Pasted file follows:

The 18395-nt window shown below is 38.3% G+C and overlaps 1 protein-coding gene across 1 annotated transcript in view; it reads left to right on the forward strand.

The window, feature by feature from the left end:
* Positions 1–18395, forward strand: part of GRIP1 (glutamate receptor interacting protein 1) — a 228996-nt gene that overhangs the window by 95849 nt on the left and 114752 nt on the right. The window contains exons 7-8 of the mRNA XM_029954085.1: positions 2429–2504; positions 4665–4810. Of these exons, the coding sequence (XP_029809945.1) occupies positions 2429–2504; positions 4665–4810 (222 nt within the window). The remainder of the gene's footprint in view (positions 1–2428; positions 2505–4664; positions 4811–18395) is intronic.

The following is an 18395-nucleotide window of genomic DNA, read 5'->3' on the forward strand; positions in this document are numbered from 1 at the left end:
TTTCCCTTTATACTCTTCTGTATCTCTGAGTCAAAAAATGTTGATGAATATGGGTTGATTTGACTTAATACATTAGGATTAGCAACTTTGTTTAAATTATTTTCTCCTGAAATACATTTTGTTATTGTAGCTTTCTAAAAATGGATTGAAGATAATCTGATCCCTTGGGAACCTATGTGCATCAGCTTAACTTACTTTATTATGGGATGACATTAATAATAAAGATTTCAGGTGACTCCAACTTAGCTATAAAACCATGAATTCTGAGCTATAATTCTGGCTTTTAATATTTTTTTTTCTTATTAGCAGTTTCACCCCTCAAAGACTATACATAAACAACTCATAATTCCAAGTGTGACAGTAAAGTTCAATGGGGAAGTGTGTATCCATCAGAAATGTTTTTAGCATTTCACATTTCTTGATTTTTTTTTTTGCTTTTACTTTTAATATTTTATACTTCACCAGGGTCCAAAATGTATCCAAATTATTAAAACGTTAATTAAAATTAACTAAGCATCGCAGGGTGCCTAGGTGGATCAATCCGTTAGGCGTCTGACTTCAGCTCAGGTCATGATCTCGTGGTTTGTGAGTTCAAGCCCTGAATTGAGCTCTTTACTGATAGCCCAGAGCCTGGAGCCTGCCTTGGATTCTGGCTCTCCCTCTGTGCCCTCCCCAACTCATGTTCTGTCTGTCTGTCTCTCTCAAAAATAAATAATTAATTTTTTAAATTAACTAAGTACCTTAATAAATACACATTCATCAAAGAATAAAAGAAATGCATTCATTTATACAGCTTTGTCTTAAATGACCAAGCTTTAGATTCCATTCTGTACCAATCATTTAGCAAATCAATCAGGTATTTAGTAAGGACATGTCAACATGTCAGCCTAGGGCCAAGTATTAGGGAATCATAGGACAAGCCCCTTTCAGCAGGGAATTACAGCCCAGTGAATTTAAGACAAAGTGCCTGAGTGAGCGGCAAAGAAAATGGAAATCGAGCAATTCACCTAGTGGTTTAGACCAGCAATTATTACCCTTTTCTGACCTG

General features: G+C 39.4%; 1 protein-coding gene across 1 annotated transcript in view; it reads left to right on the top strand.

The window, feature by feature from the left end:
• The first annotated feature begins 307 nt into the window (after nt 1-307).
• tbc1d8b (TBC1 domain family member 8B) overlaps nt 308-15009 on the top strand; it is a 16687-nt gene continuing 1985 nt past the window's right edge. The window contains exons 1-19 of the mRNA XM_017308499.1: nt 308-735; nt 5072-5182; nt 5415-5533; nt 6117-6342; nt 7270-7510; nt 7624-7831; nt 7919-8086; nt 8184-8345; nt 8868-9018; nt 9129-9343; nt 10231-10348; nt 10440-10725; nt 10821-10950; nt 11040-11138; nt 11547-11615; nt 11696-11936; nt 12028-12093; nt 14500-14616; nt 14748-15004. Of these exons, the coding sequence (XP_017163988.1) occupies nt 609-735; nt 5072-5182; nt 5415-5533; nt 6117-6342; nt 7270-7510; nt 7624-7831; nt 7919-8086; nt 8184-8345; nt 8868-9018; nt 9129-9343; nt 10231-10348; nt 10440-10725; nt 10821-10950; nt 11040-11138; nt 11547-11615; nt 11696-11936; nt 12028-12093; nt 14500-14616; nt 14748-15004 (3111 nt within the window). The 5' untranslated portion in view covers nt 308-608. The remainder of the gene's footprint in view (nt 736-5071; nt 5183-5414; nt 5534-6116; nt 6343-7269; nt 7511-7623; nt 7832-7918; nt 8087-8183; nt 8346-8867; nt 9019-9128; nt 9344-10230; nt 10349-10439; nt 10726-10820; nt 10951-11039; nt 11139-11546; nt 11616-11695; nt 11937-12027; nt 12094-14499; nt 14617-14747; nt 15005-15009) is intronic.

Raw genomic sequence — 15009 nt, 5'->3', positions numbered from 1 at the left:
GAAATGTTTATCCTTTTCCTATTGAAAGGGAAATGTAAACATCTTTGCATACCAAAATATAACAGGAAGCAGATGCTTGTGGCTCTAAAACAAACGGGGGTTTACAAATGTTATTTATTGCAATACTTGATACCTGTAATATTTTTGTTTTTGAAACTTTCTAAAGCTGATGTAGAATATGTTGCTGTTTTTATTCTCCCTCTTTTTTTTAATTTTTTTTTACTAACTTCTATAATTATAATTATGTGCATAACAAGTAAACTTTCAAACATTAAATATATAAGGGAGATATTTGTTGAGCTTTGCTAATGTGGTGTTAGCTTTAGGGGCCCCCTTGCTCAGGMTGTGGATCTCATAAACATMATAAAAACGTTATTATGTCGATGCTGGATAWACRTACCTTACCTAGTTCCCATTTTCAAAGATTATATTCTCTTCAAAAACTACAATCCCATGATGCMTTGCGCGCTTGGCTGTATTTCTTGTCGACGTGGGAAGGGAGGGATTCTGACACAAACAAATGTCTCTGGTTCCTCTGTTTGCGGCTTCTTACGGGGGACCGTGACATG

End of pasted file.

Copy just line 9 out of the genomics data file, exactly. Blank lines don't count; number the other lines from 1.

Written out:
• tbc1d8b (TBC1 domain family member 8B) overlaps nt 308-15009 on the top strand; it is a 16687-nt gene continuing 1985 nt past the window's right edge. The window contains exons 1-19 of the mRNA XM_017308499.1: nt 308-735; nt 5072-5182; nt 5415-5533; nt 6117-6342; nt 7270-7510; nt 7624-7831; nt 7919-8086; nt 8184-8345; nt 8868-9018; nt 9129-9343; nt 10231-10348; nt 10440-10725; nt 10821-10950; nt 11040-11138; nt 11547-11615; nt 11696-11936; nt 12028-12093; nt 14500-14616; nt 14748-15004. Of these exons, the coding sequence (XP_017163988.1) occupies nt 609-735; nt 5072-5182; nt 5415-5533; nt 6117-6342; nt 7270-7510; nt 7624-7831; nt 7919-8086; nt 8184-8345; nt 8868-9018; nt 9129-9343; nt 10231-10348; nt 10440-10725; nt 10821-10950; nt 11040-11138; nt 11547-11615; nt 11696-11936; nt 12028-12093; nt 14500-14616; nt 14748-15004 (3111 nt within the window). The 5' untranslated portion in view covers nt 308-608. The remainder of the gene's footprint in view (nt 736-5071; nt 5183-5414; nt 5534-6116; nt 6343-7269; nt 7511-7623; nt 7832-7918; nt 8087-8183; nt 8346-8867; nt 9019-9128; nt 9344-10230; nt 10349-10439; nt 10726-10820; nt 10951-11039; nt 11139-11546; nt 11616-11695; nt 11937-12027; nt 12094-14499; nt 14617-14747; nt 15005-15009) is intronic.